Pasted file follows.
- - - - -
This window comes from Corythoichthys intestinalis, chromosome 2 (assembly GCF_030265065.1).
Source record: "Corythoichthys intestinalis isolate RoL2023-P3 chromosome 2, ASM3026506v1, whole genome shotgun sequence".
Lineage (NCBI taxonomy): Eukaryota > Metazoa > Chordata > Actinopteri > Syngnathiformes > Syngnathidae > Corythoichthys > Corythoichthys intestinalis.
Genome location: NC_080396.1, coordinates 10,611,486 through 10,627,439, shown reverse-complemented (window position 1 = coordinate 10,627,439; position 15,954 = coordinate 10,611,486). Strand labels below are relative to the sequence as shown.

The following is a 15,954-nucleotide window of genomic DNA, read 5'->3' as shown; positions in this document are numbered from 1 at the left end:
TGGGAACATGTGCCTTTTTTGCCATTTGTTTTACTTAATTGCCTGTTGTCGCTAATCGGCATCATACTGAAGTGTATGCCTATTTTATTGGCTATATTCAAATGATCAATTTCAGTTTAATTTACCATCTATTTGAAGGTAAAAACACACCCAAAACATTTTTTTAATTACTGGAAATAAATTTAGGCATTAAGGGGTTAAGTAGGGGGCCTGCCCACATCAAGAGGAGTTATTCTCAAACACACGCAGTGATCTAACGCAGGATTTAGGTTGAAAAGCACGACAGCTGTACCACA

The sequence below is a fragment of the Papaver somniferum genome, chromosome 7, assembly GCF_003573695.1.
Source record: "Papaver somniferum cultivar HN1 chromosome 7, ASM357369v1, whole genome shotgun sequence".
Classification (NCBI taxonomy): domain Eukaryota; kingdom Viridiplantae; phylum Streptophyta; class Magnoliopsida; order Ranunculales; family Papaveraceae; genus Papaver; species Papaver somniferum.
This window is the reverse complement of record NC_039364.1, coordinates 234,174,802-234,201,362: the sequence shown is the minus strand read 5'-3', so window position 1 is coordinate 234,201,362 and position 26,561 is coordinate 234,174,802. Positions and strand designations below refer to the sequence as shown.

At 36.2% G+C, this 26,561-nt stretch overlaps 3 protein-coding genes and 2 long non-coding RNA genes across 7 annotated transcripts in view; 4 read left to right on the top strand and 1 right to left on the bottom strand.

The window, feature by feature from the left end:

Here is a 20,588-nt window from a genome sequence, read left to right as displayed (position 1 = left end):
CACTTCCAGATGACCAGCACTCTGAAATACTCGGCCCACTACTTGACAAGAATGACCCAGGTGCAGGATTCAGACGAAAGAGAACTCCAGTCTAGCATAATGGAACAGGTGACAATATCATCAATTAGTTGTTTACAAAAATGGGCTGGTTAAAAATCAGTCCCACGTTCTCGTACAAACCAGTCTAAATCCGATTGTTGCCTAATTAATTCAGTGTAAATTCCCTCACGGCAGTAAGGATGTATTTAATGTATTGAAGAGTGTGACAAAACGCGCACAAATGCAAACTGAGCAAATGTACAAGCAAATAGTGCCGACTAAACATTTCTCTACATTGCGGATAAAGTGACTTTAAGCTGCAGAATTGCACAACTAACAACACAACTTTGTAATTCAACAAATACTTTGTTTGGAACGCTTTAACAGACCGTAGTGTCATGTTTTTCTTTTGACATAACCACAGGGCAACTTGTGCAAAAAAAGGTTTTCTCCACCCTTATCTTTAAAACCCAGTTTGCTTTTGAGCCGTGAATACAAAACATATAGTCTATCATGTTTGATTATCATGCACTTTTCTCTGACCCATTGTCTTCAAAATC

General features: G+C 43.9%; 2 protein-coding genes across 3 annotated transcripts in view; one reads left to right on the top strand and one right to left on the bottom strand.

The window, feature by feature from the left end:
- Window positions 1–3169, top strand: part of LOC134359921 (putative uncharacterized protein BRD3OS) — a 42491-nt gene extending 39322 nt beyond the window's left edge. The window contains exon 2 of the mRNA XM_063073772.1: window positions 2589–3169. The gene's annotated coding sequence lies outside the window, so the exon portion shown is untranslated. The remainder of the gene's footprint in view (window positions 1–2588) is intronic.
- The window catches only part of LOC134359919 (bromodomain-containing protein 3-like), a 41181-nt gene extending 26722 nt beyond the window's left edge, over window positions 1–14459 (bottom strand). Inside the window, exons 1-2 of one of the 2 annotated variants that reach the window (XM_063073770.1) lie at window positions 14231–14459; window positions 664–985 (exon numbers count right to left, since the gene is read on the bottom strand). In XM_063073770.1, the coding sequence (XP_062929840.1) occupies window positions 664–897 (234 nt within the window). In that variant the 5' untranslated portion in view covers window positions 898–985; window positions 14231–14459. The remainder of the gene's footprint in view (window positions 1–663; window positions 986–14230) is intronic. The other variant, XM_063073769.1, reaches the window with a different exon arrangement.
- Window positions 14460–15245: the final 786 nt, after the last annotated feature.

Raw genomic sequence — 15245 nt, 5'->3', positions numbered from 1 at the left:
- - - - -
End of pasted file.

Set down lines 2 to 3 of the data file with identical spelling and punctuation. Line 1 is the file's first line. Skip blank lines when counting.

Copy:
Source record: "Corythoichthys intestinalis isolate RoL2023-P3 chromosome 2, ASM3026506v1, whole genome shotgun sequence".
Lineage (NCBI taxonomy): Eukaryota > Metazoa > Chordata > Actinopteri > Syngnathiformes > Syngnathidae > Corythoichthys > Corythoichthys intestinalis.